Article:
New report identifies Duval County as hot spot for school book challenges, district pushes back

Jacksonville, Fla. — School districts in Northeast Florida have pulled more than 180 books from school library shelves.

That’s according to a new report by PEN America.


According to the report, Florida is second only to Texas when it comes to banning books in schools.

The report identified 801 banned books across 22 Texas school districts.

In Florida, 566 books across 21 school districts were designated as banned by the report, and Duval County makes up nearly one third of those books.

The new PEN America report identified two banned books in Clay County, six in St. Johns County and 176 in Duval County Public Schools.

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You can find a complete list of the books identified in the report here.

The bulk of the books have LGBTQ and multicultural themes.

There are also others like the book Lucky, which is designated as banned in both Clay and St. Johns counties.

That book is a memoir of a rape survivor.

We headed to the public library downtown and tracked down the first two books listed as banned in Duval that we could find.

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The first, Chik Chak Shabbat, is about a Jewish holiday and the second, The Gift of Ramadan, is about a Muslim holiday.

“I think there’s no question that a lot of books are being swept up in this,” said Jonathan Friedman, Director of Free Expression and Education at PEN America.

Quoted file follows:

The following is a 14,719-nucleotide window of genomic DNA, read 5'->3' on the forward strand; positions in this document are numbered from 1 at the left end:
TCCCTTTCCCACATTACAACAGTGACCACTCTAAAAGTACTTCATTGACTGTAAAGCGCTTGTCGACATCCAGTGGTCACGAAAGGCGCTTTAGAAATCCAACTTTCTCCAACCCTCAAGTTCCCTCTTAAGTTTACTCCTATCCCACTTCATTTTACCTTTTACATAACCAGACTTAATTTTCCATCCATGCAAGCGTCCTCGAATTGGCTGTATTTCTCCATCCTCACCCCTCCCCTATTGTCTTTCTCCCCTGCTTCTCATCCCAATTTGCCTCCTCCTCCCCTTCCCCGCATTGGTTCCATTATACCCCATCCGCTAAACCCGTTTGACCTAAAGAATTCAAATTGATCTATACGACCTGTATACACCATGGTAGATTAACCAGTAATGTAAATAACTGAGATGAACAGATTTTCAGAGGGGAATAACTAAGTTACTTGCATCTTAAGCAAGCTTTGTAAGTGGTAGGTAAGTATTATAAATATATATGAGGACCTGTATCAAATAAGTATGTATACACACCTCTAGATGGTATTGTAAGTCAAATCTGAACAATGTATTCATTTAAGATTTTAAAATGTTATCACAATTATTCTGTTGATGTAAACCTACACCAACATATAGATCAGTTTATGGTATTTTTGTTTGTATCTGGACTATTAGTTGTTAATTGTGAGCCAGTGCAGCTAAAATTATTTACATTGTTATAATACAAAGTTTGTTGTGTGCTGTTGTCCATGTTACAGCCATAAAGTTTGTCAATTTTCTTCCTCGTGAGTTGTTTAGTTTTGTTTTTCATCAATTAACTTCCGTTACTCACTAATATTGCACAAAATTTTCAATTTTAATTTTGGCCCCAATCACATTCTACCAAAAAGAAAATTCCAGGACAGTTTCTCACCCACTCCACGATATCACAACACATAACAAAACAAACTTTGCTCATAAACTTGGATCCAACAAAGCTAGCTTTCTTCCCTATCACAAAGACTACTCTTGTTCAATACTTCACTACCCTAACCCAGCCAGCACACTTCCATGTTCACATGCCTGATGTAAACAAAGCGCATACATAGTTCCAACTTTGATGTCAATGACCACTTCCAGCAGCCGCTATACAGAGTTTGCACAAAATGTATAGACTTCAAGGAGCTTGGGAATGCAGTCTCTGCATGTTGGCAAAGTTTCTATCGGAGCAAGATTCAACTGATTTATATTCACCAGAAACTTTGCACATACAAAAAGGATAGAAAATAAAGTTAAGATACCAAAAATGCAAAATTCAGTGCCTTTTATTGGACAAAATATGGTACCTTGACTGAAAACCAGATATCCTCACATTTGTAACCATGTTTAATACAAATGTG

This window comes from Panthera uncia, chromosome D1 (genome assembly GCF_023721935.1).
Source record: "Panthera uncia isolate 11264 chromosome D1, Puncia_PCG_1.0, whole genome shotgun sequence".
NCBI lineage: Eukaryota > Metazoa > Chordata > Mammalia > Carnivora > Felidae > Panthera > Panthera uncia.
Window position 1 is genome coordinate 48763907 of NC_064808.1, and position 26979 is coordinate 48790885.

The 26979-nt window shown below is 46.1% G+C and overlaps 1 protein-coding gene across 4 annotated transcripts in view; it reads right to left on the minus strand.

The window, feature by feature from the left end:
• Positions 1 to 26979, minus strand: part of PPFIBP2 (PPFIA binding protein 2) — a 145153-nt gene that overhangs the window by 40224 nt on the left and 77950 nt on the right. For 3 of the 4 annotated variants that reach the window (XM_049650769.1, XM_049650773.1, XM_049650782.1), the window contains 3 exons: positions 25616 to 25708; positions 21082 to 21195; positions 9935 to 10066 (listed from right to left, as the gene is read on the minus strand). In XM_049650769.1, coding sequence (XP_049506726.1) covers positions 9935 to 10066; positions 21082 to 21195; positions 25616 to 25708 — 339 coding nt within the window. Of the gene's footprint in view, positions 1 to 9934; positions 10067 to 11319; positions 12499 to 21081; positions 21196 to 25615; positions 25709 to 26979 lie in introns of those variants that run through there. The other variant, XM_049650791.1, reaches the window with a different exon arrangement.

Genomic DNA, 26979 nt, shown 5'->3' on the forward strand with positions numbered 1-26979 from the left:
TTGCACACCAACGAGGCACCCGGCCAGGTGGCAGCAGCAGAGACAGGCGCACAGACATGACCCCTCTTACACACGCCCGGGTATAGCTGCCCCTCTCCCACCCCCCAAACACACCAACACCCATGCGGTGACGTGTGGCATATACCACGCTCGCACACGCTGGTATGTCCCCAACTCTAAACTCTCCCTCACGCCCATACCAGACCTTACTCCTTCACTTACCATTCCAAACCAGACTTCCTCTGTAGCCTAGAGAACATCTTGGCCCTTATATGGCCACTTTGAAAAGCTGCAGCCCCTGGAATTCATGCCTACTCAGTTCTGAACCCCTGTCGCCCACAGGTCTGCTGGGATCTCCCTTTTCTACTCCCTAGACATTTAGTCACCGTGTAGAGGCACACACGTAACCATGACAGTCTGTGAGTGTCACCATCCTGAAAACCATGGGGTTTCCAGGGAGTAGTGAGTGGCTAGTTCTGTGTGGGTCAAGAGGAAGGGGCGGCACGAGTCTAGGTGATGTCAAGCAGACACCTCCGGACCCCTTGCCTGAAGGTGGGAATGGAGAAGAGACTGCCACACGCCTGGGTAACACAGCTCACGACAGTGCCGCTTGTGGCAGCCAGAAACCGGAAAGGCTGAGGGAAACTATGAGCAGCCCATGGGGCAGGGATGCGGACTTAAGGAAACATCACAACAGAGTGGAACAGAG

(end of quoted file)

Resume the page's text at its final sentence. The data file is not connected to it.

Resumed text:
Friedman helped author the report.

He noted the data was collected between July 2021 and June of this year, before three new state laws aimed at limiting certain school curriculum and increasing curriculum transparency went into effect.

“Although there were other eras in American history when people circulated lists of books, they weren’t as long as what we’re seeing now, they weren’t as focused on rooting out particular identities,” said Friedman.

Duval County Public Schools is pushing back, however.

The district said the books aren’t banned, but they’ve also never been on school library shelves.

“To clarify, the books in question have not been banned or challenged in our district. The books are pending review. Last year, the district ordered a collection of Essential Voices K-5 classroom library books that included many substitute titles that must be reviewed to ensure the material is grade level appropriate,” said DCPS spokesperson Sonya Duke-Bolden in an emailed statement.

Tiffany Justice, co-founder of Moms For Liberty, a group that advocates for parents rights in education, argued there’s nothing wrong with more scrutiny on learning materials.

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“And I think everyone needs to be paying attention. These are important conversations for people to be having at the local school district. And if you see books that are being pulled for review and you have a concern that it’s not a book that should be pulled, I think you need to have your voice heard,” said Justice.

But Andrew Spar, President of the Florida Education Association, argues the power over curriculum has shifted too far out of the hands of educators.

He claims districts are under constant fear of potential lawsuits due to changes in state law.

“Anyone, even without kids in the school system, can say they don’t want kids reading books about some topic or with certain characters because they object to it,” said Spar.

DCPS indicated due to staffing shortages its review of the books in question will take longer than anticipated.

We asked for a full list of the books under review and an expected completion date, but didn’t hear back in time for this story.

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